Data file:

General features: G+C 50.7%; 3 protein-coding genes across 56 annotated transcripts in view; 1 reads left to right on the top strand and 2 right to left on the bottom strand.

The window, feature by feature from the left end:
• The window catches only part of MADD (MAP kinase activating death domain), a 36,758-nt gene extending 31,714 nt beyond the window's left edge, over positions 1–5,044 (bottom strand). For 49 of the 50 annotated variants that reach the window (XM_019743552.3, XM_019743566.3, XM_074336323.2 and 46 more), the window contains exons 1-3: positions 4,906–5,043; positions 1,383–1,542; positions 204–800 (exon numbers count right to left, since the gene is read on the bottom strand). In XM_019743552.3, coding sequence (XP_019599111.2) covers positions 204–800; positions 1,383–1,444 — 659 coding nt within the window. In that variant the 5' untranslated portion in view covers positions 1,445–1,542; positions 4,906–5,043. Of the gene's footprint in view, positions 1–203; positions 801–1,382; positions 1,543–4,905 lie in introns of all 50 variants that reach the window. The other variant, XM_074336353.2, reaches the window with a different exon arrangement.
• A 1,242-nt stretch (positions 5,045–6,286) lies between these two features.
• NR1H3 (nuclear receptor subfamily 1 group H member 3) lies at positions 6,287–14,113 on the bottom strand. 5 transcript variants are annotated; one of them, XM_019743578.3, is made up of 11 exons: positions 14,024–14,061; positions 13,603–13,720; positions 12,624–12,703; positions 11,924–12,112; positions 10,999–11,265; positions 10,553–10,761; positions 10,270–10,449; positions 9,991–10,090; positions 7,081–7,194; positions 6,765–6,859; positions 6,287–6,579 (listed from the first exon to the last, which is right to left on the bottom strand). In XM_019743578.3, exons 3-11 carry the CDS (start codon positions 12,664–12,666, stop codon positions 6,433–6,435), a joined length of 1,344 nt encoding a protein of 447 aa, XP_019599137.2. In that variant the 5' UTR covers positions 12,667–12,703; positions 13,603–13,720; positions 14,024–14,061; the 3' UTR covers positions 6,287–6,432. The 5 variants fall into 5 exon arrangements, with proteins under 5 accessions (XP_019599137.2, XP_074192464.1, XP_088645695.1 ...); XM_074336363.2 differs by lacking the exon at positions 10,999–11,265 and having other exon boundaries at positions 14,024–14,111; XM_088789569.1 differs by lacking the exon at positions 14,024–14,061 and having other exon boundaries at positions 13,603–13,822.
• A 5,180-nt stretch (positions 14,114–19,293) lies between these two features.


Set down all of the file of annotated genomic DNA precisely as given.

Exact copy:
General features: G+C 50.7%; 3 protein-coding genes across 56 annotated transcripts in view; 1 reads left to right on the top strand and 2 right to left on the bottom strand.

The window, feature by feature from the left end:
• The window catches only part of MADD (MAP kinase activating death domain), a 36,758-nt gene extending 31,714 nt beyond the window's left edge, over positions 1–5,044 (bottom strand). For 49 of the 50 annotated variants that reach the window (XM_019743552.3, XM_019743566.3, XM_074336323.2 and 46 more), the window contains exons 1-3: positions 4,906–5,043; positions 1,383–1,542; positions 204–800 (exon numbers count right to left, since the gene is read on the bottom strand). In XM_019743552.3, coding sequence (XP_019599111.2) covers positions 204–800; positions 1,383–1,444 — 659 coding nt within the window. In that variant the 5' untranslated portion in view covers positions 1,445–1,542; positions 4,906–5,043. Of the gene's footprint in view, positions 1–203; positions 801–1,382; positions 1,543–4,905 lie in introns of all 50 variants that reach the window. The other variant, XM_074336353.2, reaches the window with a different exon arrangement.
• A 1,242-nt stretch (positions 5,045–6,286) lies between these two features.
• NR1H3 (nuclear receptor subfamily 1 group H member 3) lies at positions 6,287–14,113 on the bottom strand. 5 transcript variants are annotated; one of them, XM_019743578.3, is made up of 11 exons: positions 14,024–14,061; positions 13,603–13,720; positions 12,624–12,703; positions 11,924–12,112; positions 10,999–11,265; positions 10,553–10,761; positions 10,270–10,449; positions 9,991–10,090; positions 7,081–7,194; positions 6,765–6,859; positions 6,287–6,579 (listed from the first exon to the last, which is right to left on the bottom strand). In XM_019743578.3, exons 3-11 carry the CDS (start codon positions 12,664–12,666, stop codon positions 6,433–6,435), a joined length of 1,344 nt encoding a protein of 447 aa, XP_019599137.2. In that variant the 5' UTR covers positions 12,667–12,703; positions 13,603–13,720; positions 14,024–14,061; the 3' UTR covers positions 6,287–6,432. The 5 variants fall into 5 exon arrangements, with proteins under 5 accessions (XP_019599137.2, XP_074192464.1, XP_088645695.1 ...); XM_074336363.2 differs by lacking the exon at positions 10,999–11,265 and having other exon boundaries at positions 14,024–14,111; XM_088789569.1 differs by lacking the exon at positions 14,024–14,061 and having other exon boundaries at positions 13,603–13,822.
• A 5,180-nt stretch (positions 14,114–19,293) lies between these two features.